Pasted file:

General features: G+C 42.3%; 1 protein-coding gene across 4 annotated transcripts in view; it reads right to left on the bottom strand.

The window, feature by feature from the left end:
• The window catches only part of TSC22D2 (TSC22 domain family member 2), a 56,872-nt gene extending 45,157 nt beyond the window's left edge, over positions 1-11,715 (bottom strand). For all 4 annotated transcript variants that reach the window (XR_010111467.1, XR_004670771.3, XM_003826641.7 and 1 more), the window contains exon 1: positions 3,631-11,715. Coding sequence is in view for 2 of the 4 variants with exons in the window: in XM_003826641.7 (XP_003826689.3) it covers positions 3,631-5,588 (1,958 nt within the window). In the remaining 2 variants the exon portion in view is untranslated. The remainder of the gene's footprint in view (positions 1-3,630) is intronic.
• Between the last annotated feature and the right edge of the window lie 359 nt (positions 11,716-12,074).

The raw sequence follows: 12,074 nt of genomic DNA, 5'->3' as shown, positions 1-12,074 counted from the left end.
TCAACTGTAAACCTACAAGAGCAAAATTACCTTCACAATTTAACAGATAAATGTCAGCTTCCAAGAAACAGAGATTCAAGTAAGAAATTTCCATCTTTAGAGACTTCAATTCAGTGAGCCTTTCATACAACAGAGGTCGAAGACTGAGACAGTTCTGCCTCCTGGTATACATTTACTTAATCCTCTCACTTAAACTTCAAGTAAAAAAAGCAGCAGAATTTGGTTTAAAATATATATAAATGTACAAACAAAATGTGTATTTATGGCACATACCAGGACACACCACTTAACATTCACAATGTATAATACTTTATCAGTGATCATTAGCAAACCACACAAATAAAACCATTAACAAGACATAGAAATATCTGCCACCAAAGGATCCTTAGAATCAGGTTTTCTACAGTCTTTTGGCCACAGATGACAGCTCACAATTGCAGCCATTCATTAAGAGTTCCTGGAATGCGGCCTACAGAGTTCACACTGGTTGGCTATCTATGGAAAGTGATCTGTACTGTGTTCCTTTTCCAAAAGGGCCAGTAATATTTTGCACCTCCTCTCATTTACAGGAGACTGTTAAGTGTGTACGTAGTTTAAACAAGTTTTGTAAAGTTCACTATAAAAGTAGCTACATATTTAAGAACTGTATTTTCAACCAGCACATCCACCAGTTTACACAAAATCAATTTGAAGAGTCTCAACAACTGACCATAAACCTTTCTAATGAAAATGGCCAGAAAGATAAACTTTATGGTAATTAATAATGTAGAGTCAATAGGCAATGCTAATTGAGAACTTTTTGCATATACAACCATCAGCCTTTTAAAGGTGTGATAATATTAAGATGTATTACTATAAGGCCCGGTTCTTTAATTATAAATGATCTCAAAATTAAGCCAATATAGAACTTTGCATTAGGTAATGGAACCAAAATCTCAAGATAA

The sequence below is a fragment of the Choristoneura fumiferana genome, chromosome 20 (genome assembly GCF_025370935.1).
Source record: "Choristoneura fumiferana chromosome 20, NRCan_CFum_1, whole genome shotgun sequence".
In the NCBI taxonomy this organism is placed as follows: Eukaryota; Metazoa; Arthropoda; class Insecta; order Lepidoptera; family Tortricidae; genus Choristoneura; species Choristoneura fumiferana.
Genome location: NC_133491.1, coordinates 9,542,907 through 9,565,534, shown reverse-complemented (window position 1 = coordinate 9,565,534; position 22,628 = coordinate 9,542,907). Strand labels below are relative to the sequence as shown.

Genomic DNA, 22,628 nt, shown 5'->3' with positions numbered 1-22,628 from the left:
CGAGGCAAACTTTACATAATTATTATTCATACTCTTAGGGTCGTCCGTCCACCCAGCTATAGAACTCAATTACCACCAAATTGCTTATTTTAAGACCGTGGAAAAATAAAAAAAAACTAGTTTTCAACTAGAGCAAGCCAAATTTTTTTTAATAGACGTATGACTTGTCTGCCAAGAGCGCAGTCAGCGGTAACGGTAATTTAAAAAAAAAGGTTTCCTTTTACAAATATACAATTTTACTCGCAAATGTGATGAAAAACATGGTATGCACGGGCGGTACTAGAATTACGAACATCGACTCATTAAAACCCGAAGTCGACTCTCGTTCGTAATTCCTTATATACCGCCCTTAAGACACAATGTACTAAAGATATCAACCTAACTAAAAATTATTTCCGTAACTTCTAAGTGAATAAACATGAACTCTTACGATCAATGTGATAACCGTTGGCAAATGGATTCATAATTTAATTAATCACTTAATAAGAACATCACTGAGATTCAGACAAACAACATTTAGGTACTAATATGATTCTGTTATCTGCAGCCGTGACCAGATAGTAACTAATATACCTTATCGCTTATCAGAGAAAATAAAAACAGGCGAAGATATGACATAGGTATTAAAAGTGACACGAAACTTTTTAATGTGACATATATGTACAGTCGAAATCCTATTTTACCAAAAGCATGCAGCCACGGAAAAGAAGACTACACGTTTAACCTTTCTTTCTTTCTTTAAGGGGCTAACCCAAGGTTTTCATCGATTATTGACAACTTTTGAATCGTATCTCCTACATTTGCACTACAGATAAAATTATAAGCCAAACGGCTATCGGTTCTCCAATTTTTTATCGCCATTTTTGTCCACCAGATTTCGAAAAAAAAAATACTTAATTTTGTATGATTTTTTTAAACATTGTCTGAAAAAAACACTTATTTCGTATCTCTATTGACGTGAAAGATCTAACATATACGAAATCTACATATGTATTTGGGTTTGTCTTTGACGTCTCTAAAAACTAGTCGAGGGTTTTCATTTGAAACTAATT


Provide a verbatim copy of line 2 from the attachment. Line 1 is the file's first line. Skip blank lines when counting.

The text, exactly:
The window, feature by feature from the left end: